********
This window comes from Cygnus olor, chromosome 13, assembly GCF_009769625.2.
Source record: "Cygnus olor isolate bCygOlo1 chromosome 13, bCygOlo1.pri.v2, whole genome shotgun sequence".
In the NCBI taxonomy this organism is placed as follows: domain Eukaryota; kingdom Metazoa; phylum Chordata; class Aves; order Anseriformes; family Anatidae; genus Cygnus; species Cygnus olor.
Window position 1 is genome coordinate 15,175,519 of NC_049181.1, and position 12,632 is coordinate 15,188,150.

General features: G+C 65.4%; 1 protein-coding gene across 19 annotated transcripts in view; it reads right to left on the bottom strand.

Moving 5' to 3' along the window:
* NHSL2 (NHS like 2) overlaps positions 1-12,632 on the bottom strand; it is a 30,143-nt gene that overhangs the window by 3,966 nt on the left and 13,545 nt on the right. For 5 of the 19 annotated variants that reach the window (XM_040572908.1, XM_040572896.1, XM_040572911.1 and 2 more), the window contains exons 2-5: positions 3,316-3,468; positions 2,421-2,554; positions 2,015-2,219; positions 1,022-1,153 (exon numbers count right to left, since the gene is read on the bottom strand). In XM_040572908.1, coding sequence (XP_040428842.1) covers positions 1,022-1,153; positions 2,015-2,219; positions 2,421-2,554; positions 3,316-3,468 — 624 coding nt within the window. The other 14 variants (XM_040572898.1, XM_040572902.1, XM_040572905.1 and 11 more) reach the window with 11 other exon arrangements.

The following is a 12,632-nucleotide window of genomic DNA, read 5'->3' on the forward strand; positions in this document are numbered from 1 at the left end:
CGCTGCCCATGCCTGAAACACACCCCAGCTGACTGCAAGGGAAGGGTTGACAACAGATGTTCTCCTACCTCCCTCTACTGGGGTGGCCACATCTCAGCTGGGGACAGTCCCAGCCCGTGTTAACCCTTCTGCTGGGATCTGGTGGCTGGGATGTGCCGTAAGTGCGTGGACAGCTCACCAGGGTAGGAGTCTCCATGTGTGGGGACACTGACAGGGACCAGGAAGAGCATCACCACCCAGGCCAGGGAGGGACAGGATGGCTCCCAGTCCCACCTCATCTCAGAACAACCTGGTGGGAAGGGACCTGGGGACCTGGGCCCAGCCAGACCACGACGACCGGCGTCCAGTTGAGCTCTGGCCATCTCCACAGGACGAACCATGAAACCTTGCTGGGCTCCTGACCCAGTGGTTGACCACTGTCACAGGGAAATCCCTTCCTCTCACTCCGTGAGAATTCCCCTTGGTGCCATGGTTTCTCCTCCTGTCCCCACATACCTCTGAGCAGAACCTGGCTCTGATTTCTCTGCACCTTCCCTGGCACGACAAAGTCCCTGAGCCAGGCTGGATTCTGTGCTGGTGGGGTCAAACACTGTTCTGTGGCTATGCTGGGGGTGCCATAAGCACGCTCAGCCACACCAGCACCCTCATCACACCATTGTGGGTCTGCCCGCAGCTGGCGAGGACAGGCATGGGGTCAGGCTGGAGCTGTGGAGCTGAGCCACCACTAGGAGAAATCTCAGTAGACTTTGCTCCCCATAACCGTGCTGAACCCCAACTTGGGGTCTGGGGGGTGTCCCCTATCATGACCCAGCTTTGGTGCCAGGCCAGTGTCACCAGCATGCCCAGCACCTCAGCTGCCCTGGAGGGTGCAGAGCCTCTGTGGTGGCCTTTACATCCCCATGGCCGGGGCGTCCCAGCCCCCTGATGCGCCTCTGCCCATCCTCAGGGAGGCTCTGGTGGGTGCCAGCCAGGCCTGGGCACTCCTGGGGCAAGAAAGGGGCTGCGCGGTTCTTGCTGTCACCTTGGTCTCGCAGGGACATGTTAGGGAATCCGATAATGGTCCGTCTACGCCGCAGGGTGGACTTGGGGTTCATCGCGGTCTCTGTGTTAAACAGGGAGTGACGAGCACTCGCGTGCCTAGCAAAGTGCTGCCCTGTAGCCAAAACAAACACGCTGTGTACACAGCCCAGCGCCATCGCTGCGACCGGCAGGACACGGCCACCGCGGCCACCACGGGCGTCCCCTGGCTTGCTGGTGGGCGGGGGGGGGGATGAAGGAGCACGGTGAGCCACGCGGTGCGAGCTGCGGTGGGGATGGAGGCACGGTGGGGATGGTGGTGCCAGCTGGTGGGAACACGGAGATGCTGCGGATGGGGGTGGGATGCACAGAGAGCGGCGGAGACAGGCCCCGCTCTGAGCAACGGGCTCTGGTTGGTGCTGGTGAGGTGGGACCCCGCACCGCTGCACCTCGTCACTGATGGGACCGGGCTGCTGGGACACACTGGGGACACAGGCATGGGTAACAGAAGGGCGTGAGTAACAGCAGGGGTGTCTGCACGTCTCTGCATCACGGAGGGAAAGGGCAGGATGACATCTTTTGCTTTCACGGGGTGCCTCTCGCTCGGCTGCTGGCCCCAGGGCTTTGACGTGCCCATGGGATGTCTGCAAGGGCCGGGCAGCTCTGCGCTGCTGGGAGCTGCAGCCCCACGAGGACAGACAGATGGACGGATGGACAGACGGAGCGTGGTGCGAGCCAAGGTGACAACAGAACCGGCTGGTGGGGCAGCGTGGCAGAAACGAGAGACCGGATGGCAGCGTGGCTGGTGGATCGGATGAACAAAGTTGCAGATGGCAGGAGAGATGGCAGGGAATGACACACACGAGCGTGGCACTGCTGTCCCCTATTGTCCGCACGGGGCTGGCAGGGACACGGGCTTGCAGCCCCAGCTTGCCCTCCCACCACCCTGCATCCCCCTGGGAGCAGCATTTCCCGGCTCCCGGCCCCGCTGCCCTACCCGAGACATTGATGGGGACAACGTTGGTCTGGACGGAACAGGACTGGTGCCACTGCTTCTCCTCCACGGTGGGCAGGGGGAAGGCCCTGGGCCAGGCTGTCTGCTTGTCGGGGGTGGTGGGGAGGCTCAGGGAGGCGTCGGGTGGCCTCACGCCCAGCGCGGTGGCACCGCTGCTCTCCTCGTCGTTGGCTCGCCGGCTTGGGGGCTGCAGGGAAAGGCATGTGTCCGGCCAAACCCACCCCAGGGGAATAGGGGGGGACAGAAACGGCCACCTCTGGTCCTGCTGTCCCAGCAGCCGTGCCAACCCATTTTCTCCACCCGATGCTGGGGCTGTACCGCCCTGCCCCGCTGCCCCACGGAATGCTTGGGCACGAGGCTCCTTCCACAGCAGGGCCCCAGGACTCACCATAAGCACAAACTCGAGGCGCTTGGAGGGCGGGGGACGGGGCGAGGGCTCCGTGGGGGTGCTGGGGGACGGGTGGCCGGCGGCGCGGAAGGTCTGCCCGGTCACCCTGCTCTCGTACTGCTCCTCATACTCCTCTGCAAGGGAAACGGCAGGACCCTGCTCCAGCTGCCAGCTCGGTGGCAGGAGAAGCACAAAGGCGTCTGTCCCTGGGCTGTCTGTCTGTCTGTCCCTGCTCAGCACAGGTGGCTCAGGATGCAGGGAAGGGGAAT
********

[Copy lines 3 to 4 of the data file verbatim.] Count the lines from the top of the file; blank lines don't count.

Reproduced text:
In the NCBI taxonomy this organism is placed as follows: domain Eukaryota; kingdom Metazoa; phylum Chordata; class Aves; order Anseriformes; family Anatidae; genus Cygnus; species Cygnus olor.
Window position 1 is genome coordinate 15,175,519 of NC_049181.1, and position 12,632 is coordinate 15,188,150.